Why Your Talent is Not Enough
Why Your Talent is Not Enough

Why Your Talent is Not Enough

Seneca the Younger, the great Roman philosopher of the first century, once wrote that, “The best wrestler is not he who has learned thoroughly all the tricks and twists of the art, which are seldom met with in actual wrestling, but he who has well and carefully trained himself in one or two of them, and watches keenly for an opportunity of practising them.” — Seneca, On Benefits, vii. 1.

This quote is often shortened to “Luck is what happens when preparation meets opportunity.” Though this latter shortened quote is clearly easier to say and remember, I prefer the former as it better describes seeking out opportunities. I would actually reword the original quote more like this:

Mastery and luck involve recognizing opportunities in the obscurities of life so that you can practice your expertise. 

What I mean by this rewording is that demonstration and practice of our mastery and the rewards it garners, especially in business, often starts with discovering our talent and feeding it.  Discovering your talent or niche expertise is easier said than done, and it may take many years of trial and error.  It’s not just a matter of what education I’ve had, which industries I’ve worked in, or who have been my employers.  It’s often the culmination of all of these activities that eventually lead to a slow crystallization of one or two things we can do very well across all lifetime activities…not just work…not just personal life, but across everything we do and how we portray ourselves, DESPITE our efforts at times to be someone else.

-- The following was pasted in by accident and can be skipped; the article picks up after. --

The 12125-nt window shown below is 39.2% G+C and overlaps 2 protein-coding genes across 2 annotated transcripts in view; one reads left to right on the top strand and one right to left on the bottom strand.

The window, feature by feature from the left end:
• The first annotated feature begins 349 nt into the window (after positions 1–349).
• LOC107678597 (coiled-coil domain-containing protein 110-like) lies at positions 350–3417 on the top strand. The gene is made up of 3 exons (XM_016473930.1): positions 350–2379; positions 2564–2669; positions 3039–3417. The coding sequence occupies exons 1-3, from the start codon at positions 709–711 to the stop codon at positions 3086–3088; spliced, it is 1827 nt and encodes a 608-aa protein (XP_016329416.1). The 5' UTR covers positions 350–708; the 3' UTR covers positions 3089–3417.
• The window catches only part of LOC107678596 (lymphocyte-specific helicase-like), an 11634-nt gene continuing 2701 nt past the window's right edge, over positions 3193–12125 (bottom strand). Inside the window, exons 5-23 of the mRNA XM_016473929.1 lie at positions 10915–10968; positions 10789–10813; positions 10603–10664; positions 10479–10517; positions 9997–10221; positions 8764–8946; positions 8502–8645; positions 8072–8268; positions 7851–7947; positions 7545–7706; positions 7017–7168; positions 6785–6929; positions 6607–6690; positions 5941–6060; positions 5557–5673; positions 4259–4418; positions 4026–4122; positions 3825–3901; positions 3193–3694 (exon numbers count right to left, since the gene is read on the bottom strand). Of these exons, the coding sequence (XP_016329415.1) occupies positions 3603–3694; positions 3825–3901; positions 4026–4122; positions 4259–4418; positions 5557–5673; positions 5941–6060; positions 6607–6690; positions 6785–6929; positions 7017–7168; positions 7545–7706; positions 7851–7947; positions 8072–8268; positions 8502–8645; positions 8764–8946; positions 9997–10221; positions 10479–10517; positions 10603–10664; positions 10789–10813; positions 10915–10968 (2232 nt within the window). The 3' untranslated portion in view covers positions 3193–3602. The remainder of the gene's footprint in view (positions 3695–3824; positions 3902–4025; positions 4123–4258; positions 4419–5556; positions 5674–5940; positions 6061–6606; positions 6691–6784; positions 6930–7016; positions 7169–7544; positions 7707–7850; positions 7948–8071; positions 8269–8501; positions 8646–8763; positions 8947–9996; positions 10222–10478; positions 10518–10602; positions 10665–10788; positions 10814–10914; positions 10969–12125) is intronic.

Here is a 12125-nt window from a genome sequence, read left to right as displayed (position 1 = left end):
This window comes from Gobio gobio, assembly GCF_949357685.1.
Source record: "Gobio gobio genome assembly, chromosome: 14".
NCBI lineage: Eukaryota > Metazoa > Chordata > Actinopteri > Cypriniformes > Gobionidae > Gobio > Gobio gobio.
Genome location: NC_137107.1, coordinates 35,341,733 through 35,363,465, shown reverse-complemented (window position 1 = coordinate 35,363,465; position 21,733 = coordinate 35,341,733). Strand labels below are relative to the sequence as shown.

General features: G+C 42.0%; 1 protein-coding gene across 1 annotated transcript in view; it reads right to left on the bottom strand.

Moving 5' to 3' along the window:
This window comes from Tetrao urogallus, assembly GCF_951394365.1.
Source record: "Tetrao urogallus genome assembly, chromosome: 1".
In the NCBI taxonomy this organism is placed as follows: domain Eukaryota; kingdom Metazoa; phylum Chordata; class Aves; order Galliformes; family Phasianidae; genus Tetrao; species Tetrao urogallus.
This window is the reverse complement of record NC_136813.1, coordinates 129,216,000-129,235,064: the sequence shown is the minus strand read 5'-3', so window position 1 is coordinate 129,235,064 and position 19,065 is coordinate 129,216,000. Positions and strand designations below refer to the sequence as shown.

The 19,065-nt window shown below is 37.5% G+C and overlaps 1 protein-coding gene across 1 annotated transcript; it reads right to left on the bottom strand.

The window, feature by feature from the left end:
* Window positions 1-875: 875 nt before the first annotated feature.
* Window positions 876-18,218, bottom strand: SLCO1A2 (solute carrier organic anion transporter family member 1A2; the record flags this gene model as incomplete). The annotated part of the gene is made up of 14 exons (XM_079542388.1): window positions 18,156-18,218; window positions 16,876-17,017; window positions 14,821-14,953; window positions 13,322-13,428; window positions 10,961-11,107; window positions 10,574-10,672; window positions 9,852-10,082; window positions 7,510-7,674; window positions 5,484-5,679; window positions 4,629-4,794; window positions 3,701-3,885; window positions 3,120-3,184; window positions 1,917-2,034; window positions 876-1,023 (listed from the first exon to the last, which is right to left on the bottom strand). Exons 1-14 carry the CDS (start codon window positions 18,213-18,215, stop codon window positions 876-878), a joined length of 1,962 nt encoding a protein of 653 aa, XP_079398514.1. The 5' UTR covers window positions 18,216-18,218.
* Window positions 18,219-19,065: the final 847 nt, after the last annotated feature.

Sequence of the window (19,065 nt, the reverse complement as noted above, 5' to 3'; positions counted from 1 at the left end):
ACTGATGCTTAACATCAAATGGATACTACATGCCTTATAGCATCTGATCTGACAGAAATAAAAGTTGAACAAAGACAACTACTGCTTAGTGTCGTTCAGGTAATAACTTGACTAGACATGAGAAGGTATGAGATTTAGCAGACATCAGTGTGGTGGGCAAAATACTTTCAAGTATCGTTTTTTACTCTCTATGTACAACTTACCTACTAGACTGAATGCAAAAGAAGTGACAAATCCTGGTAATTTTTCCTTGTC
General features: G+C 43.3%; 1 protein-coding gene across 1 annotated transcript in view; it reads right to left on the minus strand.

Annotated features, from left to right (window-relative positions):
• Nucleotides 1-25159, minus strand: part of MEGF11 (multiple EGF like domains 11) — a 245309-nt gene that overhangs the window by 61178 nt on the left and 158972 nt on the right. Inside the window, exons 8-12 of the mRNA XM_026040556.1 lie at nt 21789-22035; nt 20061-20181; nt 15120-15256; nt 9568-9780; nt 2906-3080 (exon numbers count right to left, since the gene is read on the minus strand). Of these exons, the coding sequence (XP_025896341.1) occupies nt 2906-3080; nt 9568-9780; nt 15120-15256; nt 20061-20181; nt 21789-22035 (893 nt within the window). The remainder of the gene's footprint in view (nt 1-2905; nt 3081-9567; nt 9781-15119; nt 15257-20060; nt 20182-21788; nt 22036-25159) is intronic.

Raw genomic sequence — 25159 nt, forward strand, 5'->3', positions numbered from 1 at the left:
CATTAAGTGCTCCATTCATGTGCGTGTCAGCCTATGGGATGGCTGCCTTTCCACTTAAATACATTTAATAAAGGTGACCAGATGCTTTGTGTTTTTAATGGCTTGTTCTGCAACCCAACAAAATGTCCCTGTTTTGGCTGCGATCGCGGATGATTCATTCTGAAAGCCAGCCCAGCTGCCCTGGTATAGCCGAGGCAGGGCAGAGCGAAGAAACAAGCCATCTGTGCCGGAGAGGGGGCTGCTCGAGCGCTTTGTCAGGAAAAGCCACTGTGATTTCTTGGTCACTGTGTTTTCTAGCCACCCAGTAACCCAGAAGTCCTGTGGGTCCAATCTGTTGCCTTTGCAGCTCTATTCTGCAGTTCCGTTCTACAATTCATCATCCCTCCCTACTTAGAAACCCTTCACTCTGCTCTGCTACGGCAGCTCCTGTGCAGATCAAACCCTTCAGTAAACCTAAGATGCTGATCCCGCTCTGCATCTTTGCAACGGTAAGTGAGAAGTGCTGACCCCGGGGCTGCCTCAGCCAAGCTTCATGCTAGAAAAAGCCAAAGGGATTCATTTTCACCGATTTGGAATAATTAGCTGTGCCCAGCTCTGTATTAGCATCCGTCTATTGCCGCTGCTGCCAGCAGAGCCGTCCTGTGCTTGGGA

However, knowing your talent and practicing it is not enough to be “lucky.”  Knowing how to generate business leads for a large software company, even if you know which social media platform to use, or how to get people to voluntarily give you their personal information and their business challenges is not enough. That is, not until you realize how to transform your expertise to address specific challenges that someone’s having.  This is opportunity recognition.

What’s not immediately apparent in all of this is that it’s still a matter of trial and error as you aim to find how your peg can find the right hole. It’s a matter of being open to hear about every aspect of someone’s life and business challenges, and having these conversations continuously, even if they don’t immediately result in what you aim to get or find.

In today’s video, I speak about one example on how to recognize opportunities when they present themselves. Enjoy and let me know what you think!

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